Making this an answer because the comment history got too long.
The source code of the class in question seems there's one function
void GenerateKey(BigTwistedEdwards *math, IRandom *prng, Leg *key) that creates the key in the
Leg class. I'd assume this is created with key=new Leg somewhere, so it won't be one single address. (In fact,
Leg might be a
uint32 or a
Leg *key is a pointer to an array of these integral values).
Maybe, if you find the
GenerateKey function in the binary, you can add a few calls to
CloseFile to the end of it to get the key, and maybe the executable detects if a debugger is present, but doesn't detect if the executable itself is modified.
It seems that
KeyAgreement.cpp is the file that holds the
GenerateKey function. It generates a key until the
do .. while loop finds the key acceptable, so the end of that
do .. while loop is where you want to place your breakpoint (if you can debug the executable) or add a call to a function that writes the key to a file.
Now, we need to find the
GenerateKey function in the executable, or in one of its DLLs. You can use any tool that lists DLL exports in the hope that one of your DLLs exports
KeyAgreementCommon::GenerateKey. If you're lucky, you'll find it there, and you're done. Dependeny Walker is a good tool for this.
Assuming the function is compiled into the main .exe, or in a .dll but not exported, it's a bit harder. Fortunately,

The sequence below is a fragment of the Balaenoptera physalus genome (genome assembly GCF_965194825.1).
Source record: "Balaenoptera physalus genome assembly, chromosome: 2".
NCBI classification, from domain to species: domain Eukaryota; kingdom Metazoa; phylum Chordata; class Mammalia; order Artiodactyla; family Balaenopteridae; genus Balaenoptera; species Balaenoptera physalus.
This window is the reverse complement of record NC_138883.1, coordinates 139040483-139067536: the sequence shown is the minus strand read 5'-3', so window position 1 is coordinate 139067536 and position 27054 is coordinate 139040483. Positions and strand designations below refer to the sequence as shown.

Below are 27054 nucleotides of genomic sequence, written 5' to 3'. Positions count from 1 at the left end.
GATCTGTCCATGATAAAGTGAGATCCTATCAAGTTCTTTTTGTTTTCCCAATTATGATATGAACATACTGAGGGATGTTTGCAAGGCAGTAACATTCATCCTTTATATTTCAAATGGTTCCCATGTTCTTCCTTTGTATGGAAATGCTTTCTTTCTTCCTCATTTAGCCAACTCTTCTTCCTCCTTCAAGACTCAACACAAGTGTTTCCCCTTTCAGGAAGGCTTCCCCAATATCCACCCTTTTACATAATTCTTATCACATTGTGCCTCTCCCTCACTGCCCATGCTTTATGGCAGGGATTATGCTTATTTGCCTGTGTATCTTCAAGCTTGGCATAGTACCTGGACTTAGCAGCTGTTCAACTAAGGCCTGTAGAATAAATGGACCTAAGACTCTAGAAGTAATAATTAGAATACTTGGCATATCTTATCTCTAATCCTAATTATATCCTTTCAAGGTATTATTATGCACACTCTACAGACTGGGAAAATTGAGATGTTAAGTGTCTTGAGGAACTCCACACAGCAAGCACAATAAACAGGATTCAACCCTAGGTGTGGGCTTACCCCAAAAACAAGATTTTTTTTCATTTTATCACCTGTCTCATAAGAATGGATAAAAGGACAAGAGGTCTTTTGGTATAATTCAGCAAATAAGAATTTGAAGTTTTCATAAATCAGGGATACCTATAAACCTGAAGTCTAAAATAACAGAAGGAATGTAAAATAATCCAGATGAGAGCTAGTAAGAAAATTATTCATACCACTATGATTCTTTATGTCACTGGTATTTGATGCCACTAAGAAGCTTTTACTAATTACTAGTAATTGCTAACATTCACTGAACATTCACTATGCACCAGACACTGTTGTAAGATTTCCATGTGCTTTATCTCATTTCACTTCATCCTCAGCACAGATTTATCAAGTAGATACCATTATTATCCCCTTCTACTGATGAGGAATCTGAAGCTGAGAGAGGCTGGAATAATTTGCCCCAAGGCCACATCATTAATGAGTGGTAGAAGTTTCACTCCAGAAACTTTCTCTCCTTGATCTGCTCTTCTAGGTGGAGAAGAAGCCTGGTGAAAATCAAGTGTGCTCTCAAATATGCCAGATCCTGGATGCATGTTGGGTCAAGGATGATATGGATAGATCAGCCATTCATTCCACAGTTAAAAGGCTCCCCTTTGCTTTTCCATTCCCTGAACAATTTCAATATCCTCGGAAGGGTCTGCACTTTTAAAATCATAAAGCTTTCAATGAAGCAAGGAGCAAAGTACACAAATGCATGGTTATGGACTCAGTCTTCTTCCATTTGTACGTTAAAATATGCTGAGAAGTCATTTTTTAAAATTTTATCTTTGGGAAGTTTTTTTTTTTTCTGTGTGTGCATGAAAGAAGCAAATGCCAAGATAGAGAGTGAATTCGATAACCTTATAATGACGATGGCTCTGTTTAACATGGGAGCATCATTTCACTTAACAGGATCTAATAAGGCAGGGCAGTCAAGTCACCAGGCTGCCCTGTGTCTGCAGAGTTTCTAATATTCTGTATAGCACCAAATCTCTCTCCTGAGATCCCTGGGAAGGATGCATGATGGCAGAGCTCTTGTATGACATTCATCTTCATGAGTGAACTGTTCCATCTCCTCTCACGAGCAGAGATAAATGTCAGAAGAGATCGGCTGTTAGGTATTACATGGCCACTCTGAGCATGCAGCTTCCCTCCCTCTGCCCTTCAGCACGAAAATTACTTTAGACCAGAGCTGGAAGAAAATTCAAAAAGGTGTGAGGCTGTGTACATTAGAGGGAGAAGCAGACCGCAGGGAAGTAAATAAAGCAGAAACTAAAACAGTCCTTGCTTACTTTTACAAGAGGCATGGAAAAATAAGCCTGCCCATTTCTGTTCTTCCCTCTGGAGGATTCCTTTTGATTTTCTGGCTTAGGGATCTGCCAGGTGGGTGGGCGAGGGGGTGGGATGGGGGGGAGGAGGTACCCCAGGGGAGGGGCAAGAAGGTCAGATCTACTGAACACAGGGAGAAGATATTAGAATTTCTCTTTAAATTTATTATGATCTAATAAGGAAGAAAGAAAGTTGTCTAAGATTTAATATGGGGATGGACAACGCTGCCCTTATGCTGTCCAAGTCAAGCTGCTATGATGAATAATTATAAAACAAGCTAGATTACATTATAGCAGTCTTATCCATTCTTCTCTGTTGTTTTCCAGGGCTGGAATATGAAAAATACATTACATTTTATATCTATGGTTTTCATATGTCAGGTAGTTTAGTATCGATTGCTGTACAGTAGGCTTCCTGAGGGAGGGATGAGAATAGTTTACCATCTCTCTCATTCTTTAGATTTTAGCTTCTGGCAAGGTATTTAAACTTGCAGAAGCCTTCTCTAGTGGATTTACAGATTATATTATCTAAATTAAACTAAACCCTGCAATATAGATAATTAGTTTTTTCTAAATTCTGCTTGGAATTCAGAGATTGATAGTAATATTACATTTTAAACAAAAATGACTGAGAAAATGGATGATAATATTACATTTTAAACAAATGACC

KeyAgreement.cpp holds a bunch of nice character arrays with very distinct signatures, which should be unique and easy to find. You could try one of these:
- add the
Q_XXX arrays to signsrch and run it over all .exes and .dlls
- load your .exe and the .dlls into a hex editor individually, and run a byte search for the
Q_XXX arrays over them, until you find the correct one.
Next, you want to know where these bytes are used. The easiest way to do this is load the file you found to be the correct one into Ida Pro, find your character array there, and check the XREFs. There should be only one of them, that comes from
KeyAgreementCommon::InstantiateMath. The function after this should be
KeyAgreementCommon::GenerateKey, if your developers didn't change the source code.
If they did change the source code, maybe they shuffled around the functions a bit. (And maybe they decided they didn't want to use anything but the 384 bit version, so they threw away the 256 bit and 512 bit arrays. This is why i said search for all 3 of them.) Now we want to find the
GenerateKey function when we only know the
Fortunately, both of them are declared public in the .hpp file. Which means they should occur in the class vtable somewhere. Check Ida for a data x-reference to the
InstatiateMath function. This should be the vtable entry. The same vtable should hold the addresses of the
GenerateKey function, so check the functions that are referenced next to the